In this seminar, we will read some of the key works by Fredric Jameson on the questions of modernity and postmodernity in relation to selected literary and visual texts addressing modern and postmodern urban space.  The aim will be to develop a two-way dialogue between literature and theory, to read the different kinds of texts with and against one another in order to develop a fuller understanding of the dynamics of modernity and postmodernity both in general and as grounded in one particular site in which these dynamics have worked (and continue to work) themselves out: London.  Texts by Jameson will include parts or all of Postmodernism, Or, the Cultural Logic of Late CapitalismThe Seeds of Time; A Singular Modernity; The Modernist Papers; and The Antinomies of Realism.  Texts engaging London will include work by Virginia Woolf, T. S. Eliot, Iain Sinclair, J. G. Ballard, Alan Moore, Patrick Keiller, Zadie Smith and Laura Ford.  

Interdisciplinary American Studies

English M299 / Prof. McMillan

This seminar explores recent interdisciplinary work in the humanities, under the rubric of American studies, that utilize distinct and innovative methodologies to examine the interplay between aesthetics, culture, and tactics of everyday life. Scholars working in the inter-disciplines–such as feminist theory, cultural studies, performance studies, American studies, and queer theory–will be foregrounded. Topics include: Cuban music, black aesthetics, modeling, urban history, and empire. Possible authors include Hazel Carby, Kyla Tompkins, Fred Moten, Gayatri Gopinath, Saidiya Hartman, Shane Vogel, and Alex Vazquez, among others.

Spring 2020


Life-writing in Early Modern England

Renaissance Literature
English 246 / Prof. Shuger
Tuesdays, 3:00pm – 5:50pm

The course will begin with a variety of martyrologies, including Foxe’s Acts and monuments and Archbishop Laud’s scaffold speech, but then turn to consider, among other things, the first full-length autobiography written in England (albeit not quite in English but a made-up phonetic code), Sir Thomas Browne’s Religio medici, Lucy Hutchinson’s magnificent biography of her regicide husband, Richard Baxter’s spiritual autobiography, the autobiography of George Herbert’s big brother, plus maybe a few diaries, collections of letters, conversion narratives, and the like. There will be a lot of reading; a weekly paper in which participants will sketch ideas for possible seminar papers, dissertations, and articles; but no actual seminar paper.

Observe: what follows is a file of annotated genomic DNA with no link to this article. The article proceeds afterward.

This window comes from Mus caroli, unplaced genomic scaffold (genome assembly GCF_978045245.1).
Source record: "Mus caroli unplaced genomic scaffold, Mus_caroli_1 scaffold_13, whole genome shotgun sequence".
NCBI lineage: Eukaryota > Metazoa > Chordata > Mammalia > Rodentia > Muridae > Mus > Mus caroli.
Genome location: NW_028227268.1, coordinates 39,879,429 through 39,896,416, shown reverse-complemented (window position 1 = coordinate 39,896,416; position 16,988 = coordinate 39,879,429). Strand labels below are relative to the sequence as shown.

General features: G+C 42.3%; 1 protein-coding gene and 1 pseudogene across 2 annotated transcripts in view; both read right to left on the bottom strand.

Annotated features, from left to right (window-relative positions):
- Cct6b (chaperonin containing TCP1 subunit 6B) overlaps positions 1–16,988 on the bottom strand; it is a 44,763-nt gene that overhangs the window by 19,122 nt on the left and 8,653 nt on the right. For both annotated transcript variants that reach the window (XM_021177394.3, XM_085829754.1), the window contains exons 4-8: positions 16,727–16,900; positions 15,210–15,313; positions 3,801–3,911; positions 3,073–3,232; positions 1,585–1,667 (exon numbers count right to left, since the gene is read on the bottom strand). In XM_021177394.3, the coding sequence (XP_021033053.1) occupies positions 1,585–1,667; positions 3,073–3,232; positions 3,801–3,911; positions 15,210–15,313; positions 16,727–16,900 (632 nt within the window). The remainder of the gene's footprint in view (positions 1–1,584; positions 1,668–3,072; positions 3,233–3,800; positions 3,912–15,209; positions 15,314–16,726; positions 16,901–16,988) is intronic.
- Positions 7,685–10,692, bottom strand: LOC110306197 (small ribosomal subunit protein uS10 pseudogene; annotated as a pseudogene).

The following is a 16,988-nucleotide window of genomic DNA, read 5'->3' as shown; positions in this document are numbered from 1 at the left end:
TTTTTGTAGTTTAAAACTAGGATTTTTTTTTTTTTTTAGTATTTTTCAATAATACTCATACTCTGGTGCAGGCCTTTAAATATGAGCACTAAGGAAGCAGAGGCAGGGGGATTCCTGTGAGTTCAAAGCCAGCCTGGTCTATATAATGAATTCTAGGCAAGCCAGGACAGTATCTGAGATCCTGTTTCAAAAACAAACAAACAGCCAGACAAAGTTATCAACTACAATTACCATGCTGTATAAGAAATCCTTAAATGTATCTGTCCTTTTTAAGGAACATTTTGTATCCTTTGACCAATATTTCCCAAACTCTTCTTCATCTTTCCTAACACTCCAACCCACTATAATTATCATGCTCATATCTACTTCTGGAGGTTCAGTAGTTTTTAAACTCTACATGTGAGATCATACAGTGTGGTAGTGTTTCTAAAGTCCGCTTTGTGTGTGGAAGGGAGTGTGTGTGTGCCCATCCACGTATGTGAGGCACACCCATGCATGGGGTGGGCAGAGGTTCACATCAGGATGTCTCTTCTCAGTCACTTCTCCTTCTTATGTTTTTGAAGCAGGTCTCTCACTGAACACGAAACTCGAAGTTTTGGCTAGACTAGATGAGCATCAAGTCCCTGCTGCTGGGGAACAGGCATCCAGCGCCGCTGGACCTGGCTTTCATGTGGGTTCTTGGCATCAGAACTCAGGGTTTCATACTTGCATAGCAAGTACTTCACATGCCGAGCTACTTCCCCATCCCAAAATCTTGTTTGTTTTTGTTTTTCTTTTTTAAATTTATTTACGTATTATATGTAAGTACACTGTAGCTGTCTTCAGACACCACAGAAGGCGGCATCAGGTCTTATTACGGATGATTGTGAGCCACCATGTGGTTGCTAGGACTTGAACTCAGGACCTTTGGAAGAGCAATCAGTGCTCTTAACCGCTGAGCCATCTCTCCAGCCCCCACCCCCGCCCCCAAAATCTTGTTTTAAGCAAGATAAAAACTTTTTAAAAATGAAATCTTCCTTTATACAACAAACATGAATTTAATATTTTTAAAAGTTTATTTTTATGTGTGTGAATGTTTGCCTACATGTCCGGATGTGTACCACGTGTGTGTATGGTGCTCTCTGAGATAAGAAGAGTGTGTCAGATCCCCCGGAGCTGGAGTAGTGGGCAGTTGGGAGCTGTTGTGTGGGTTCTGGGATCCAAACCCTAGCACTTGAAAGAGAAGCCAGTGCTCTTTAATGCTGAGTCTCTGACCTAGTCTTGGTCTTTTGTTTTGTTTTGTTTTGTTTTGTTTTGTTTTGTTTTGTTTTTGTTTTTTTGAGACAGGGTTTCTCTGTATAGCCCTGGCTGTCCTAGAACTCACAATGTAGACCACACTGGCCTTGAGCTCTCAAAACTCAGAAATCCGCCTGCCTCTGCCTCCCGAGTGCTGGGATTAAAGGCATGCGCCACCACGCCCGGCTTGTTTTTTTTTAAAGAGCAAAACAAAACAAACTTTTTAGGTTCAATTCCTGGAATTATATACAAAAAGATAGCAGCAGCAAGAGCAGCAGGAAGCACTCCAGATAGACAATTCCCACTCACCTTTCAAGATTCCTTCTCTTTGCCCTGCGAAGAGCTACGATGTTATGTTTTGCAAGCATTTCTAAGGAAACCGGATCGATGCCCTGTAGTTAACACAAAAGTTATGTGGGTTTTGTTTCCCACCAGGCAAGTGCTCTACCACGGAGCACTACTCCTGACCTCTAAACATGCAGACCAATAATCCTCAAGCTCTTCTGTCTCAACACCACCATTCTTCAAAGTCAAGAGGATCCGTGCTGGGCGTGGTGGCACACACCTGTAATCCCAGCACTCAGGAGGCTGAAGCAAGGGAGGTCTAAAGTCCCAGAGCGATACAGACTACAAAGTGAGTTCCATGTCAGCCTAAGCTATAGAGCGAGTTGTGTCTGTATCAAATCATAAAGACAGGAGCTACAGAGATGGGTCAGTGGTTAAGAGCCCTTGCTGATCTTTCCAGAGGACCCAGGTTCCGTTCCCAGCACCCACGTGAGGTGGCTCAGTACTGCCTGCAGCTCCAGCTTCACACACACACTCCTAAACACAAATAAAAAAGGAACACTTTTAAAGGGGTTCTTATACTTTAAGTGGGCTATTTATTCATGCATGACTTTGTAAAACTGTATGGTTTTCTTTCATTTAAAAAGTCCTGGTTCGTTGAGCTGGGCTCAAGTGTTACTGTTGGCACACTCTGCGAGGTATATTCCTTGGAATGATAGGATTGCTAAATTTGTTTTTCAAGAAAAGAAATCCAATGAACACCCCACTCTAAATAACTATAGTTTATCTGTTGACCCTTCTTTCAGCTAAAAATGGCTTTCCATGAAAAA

Keywords for the Contemporary

Contemporary American Literature
English 255 / Prof. Huehls
Tuesdays, 9:00am – 11:50am

This course provides a comprehensive view of twenty-first century U.S. fiction through a series of keywords germane to our contemporary moment: Affect, Post-Fordism, Biopolitics, Neoliberalism, Post-postmodernism, Afro-pessimism, Autonomy, etc. We will explore critical, theoretical, and fictional texts pegged to each keyword, developing a multi-layered understanding of the purchase these concepts have on literary study today. Novels will include but are not limited to work from Chris Kraus, Paul Beatty, Rachel Kushner, Colson Whitehead, and Ben Lerner. Theoretical touchstones will include but are not limited to work from Jacques Rancière, Walter Benn Michaels, Paolo Virno, Michel Foucault, Lauren Berlant, and Jared Sexton. No seminar paper, but weekly writing and shorter-format papers required.

Blake and Baraka

Studies in Poetry
English 257 / Prof. Nersessian and Prof. D’Aguiar
Wednesdays, 9:00am – 11:50am

This course invites students to read widely in and around the work of two major figures in the radical poetic tradition: William Blake and Amiri Baraka. We will move between these two writers and the periods or movements with which they overlapped—e.g. Romanticism and the Black Arts Movement—rather than proceeding chronologically. Readings will be many, varied, and by (to name a few) Baraka, Blake, James Boggs, Sean Bonney, Aimé Césaire, Eldridge Cleaver, Diane di Prima, C.L.R. James, John Milton, Frank O’Hara, Thomas Spence, Wendy Trevino, Gerrard Winstanley, William Wordsworth, and Edward Young.